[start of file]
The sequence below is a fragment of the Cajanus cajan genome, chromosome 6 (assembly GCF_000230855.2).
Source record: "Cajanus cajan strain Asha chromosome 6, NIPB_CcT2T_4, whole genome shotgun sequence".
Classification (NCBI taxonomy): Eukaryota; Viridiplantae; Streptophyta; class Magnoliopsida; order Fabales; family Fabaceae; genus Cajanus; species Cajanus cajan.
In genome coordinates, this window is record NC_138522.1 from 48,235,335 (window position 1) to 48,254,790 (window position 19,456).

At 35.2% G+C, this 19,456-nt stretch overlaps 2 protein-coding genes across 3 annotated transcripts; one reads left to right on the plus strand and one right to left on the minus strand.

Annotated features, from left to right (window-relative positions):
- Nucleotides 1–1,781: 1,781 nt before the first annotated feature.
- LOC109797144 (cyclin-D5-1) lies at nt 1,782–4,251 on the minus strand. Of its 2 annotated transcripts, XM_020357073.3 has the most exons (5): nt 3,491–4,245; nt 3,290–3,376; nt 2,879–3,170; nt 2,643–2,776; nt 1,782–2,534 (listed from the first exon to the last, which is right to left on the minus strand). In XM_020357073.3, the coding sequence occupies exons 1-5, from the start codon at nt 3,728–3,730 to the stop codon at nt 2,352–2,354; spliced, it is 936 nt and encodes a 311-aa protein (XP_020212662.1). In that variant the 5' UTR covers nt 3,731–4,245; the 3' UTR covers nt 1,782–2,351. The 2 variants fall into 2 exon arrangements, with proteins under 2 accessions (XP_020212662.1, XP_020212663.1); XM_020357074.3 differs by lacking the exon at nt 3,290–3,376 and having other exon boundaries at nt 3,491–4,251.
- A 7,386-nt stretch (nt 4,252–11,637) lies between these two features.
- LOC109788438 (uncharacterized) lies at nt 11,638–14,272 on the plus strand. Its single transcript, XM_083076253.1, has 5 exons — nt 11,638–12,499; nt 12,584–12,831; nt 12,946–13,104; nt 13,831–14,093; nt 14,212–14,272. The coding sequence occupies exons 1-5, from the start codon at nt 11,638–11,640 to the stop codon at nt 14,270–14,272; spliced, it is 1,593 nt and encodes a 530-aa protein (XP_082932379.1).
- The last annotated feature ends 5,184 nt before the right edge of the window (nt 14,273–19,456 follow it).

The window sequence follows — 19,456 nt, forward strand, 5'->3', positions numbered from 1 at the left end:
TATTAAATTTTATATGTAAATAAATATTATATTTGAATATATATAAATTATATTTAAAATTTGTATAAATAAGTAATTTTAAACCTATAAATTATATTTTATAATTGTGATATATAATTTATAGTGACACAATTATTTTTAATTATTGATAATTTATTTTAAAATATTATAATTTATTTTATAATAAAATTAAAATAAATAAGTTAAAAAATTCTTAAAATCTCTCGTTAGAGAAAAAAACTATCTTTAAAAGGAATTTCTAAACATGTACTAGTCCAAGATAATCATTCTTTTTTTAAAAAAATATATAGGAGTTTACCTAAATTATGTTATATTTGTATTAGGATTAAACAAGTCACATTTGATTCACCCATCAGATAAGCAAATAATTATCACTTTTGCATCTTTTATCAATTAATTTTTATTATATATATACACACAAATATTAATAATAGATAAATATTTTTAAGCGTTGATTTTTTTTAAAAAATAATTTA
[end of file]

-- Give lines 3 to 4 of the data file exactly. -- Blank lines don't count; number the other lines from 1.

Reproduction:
Classification (NCBI taxonomy): Eukaryota; Viridiplantae; Streptophyta; class Magnoliopsida; order Fabales; family Fabaceae; genus Cajanus; species Cajanus cajan.
In genome coordinates, this window is record NC_138522.1 from 48,235,335 (window position 1) to 48,254,790 (window position 19,456).